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19 May, 2019

Loot of the Month - May 2019


Three first editions this month. The 2019 Pulitzer was announced in April, and Richard Ford's Overstory won the fiction prize. I've been looking out for a copy but have decided to wait and see for now. So Pulitzers get obscenely cheap over the years, and I'm not sure about Overstory, or 2018's winner Less for that matter.

Chris Rush's The Light Years is a non-fiction selected by the A Capella First Edition club. I don't collect non-fiction first edition, but am willing to tolerate the odd few astrays from a subscription book club, but will bow out if the selection gets annoying. This is not a judgement on the book, which I'm sure is very good (an assumption since I haven't read it). It is more of an indictment against the book club.

Then there is Neil Gaiman's American Gods. This is a deliberate deviation from my literary collection, but when a copy of the limited signed first edition came up at auction, I couldn't help snap up this acclaimed fantasy novel. Gaiman is a British, so the question of which is the true first edition - the UK release by Headline, or US one by William Morrow - comes relevant. I chose to go with the US first edition. After all, it is American Gods. There is a separate slipcased deluxe limited signed edition issued, aka the author's preferred text with 12,000 additional words, by Hill Point in 2003 that should be distinguished from the true first edition.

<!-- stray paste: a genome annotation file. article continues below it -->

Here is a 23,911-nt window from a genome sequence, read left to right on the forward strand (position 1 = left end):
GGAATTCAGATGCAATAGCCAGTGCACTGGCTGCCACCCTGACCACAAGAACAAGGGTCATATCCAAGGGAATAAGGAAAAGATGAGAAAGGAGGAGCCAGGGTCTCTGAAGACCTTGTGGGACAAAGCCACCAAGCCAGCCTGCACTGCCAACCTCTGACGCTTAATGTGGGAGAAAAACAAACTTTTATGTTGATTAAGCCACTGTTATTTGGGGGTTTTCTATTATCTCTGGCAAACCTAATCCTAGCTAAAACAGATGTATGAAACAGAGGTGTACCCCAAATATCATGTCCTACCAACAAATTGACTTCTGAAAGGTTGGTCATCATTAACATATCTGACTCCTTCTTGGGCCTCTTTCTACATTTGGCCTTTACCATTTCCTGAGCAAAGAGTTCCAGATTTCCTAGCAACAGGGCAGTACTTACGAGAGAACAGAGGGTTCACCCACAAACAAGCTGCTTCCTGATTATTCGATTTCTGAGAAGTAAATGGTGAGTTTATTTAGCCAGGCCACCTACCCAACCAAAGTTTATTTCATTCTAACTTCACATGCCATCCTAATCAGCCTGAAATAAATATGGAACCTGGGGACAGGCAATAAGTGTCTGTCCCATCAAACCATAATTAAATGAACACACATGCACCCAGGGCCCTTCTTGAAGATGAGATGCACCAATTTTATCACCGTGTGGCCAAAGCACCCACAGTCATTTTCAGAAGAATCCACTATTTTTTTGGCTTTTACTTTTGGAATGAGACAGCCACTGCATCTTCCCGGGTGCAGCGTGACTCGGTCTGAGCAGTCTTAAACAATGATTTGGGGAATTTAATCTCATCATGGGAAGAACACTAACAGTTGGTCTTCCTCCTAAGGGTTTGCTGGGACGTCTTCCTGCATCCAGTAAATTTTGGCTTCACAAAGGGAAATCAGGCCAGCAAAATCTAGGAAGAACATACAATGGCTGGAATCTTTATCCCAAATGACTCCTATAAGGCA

Finally, a lamentable delight, which is the first edition of Flannery O'Connor's 1972 Complete Stories. O'Connor passed away in 1964, and this posthumous publication won the National Book Award for its gifted author who was sort of overlooked in her lifetime. I bought this from an eBay auction, on which the seller claimed that the book was Near Fine with a sunned spine as the only major problem. The auction was not well received, received 3 bids in total, and I got the book for $27.51, a bargain for 555 pages of crafted stories. Except that when the book arrived, there is a deep closed tear at the joint of the back flap that the seller conveniently omitted in the description and skillfully avoided in the 5 pictures provided. Sure, the book is still a bargain regardless, except that this is not the point for a book collector. I'm perfectly happy to pay a premium for pristine copy of a first edition, and expects book sellers to be accurate in their description. The fact that the price is so low is fortuitous and in no way absolves the seller's mispresentation, whether deliberate or negligent. This is the collector's lament. It is never about refunds. I expressed by displeasure with a bad rating for the seller on eBay.